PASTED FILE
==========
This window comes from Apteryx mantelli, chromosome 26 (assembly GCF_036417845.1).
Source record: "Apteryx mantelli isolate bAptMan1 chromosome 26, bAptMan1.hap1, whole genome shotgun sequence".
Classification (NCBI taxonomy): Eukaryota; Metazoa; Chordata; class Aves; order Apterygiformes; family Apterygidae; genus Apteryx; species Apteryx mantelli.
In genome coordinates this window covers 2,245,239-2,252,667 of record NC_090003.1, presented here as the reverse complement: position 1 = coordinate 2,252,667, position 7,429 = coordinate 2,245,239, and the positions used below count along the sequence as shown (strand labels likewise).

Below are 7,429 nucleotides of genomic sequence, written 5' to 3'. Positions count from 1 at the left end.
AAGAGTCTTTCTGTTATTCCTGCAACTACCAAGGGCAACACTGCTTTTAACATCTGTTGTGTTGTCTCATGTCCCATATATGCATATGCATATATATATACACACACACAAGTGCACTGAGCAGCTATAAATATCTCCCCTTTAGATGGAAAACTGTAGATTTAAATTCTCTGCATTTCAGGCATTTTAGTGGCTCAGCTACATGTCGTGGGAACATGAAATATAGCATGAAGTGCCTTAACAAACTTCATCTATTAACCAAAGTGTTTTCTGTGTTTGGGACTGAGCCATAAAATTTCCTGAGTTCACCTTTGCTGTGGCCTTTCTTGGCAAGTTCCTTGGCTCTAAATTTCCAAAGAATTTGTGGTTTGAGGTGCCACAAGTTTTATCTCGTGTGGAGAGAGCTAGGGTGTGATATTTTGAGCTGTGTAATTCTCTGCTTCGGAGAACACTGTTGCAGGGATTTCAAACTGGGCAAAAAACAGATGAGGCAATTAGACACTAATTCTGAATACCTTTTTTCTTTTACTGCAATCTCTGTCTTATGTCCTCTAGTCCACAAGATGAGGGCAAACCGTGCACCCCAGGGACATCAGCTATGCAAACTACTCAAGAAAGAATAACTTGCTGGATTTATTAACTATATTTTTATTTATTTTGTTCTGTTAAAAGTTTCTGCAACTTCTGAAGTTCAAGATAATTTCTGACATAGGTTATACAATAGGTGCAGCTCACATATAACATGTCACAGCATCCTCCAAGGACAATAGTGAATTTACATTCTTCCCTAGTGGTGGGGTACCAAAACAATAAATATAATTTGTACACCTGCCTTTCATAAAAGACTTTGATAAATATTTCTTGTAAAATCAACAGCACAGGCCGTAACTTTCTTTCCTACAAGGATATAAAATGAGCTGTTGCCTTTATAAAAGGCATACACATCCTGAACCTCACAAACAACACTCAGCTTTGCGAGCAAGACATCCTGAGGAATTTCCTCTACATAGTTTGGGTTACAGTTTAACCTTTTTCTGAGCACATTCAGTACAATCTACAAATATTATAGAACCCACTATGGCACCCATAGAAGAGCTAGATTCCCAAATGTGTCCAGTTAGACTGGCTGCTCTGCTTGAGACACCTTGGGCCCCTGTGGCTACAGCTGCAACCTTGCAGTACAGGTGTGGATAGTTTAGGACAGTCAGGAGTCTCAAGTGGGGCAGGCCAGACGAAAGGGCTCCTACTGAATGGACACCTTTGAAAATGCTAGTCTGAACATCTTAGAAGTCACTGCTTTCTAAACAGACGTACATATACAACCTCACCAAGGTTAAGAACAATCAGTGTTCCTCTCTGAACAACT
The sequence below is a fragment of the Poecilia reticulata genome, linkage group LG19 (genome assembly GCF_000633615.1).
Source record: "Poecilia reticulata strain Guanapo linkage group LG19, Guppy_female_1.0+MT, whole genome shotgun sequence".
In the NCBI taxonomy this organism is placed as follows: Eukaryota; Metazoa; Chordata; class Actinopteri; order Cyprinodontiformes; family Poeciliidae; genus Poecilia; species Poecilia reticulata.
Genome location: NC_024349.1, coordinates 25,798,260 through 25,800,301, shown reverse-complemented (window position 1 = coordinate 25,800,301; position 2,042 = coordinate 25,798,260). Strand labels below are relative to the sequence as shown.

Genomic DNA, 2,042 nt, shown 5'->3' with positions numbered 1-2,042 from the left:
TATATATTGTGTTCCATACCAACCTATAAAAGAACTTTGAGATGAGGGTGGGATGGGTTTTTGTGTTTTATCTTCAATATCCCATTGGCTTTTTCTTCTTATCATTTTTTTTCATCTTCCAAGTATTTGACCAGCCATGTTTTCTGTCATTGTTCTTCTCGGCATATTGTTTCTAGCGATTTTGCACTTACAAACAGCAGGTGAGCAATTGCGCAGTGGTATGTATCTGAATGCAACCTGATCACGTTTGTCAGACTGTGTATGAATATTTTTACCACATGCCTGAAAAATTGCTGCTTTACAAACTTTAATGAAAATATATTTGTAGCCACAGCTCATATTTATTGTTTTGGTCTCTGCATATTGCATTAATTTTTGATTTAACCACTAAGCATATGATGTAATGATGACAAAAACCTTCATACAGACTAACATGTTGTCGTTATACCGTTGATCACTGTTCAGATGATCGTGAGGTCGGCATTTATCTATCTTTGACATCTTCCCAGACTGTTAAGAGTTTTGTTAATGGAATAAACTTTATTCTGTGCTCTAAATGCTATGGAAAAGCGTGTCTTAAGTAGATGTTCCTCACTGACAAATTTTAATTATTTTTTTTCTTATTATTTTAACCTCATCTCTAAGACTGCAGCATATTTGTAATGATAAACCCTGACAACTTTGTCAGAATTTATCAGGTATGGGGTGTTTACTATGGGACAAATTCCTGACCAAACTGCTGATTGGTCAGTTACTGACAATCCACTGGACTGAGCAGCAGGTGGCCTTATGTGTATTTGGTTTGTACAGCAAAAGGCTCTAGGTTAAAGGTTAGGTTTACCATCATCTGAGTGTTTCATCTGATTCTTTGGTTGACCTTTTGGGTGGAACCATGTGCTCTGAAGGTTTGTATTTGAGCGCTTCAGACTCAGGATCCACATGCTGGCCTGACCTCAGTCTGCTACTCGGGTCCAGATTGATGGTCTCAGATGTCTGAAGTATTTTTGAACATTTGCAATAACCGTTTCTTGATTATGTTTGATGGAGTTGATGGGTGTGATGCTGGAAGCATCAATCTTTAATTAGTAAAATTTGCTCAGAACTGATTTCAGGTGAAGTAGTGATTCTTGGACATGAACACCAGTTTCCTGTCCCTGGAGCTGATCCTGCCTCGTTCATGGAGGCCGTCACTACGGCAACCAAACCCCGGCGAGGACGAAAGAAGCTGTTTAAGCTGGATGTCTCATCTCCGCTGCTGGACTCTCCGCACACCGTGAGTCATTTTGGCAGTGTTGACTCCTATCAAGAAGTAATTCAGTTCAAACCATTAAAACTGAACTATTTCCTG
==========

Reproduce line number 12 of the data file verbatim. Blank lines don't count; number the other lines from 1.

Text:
TATATATTGTGTTCCATACCAACCTATAAAAGAACTTTGAGATGAGGGTGGGATGGGTTTTTGTGTTTTATCTTCAATATCCCATTGGCTTTTTCTTCTTATCATTTTTTTTCATCTTCCAAGTATTTGACCAGCCATGTTTTCTGTCATTGTTCTTCTCGGCATATTGTTTCTAGCGATTTTGCACTTACAAACAGCAGGTGAGCAATTGCGCAGTGGTATGTATCTGAATGCAACCTGATCACGTTTGTCAGACTGTGTATGAATATTTTTACCACATGCCTGAAAAATTGCTGCTTTACAAACTTTAATGAAAATATATTTGTAGCCACAGCTCATATTTATTGTTTTGGTCTCTGCATATTGCATTAATTTTTGATTTAACCACTAAGCATATGATGTAATGATGACAAAAACCTTCATACAGACTAACATGTTGTCGTTATACCGTTGATCACTGTTCAGATGATCGTGAGGTCGGCATTTATCTATCTTTGACATCTTCCCAGACTGTTAAGAGTTTTGTTAATGGAATAAACTTTATTCTGTGCTCTAAATGCTATGGAAAAGCGTGTCTTAAGTAGATGTTCCTCACTGACAAATTTTAATTATTTTTTTTCTTATTATTTTAACCTCATCTCTAAGACTGCAGCATATTTGTAATGATAAACCCTGACAACTTTGTCAGAATTTATCAGGTATGGGGTGTTTACTATGGGACAAATTCCTGACCAAACTGCTGATTGGTCAGTTACTGACAATCCACTGGACTGAGCAGCAGGTGGCCTTATGTGTATTTGGTTTGTACAGCAAAAGGCTCTAGGTTAAAGGTTAGGTTTACCATCATCTGAGTGTTTCATCTGATTCTTTGGTTGACCTTTTGGGTGGAACCATGTGCTCTGAAGGTTTGTATTTGAGCGCTTCAGACTCAGGATCCACATGCTGGCCTGACCTCAGTCTGCTACTCGGGTCCAGATTGATGGTCTCAGATGTCTGAAGTATTTTTGAACATTTGCAATAACCGTTTCTTGATTATGTTTGATGGAGTTGATGGGTGTGATGCTGGAAGCATCAATCTTTAATTAGTAAAATTTGCTCAGAACTGATTTCAGGTGAAGTAGTGATTCTTGGACATGAACACCAGTTTCCTGTCCCTGGAGCTGATCCTGCCTCGTTCATGGAGGCCGTCACTACGGCAACCAAACCCCGGCGAGGACGAAAGAAGCTGTTTAAGCTGGATGTCTCATCTCCGCTGCTGGACTCTCCGCACACCGTGAGTCATTTTGGCAGTGTTGACTCCTATCAAGAAGTAATTCAGTTCAAACCATTAAAACTGAACTATTTCCTG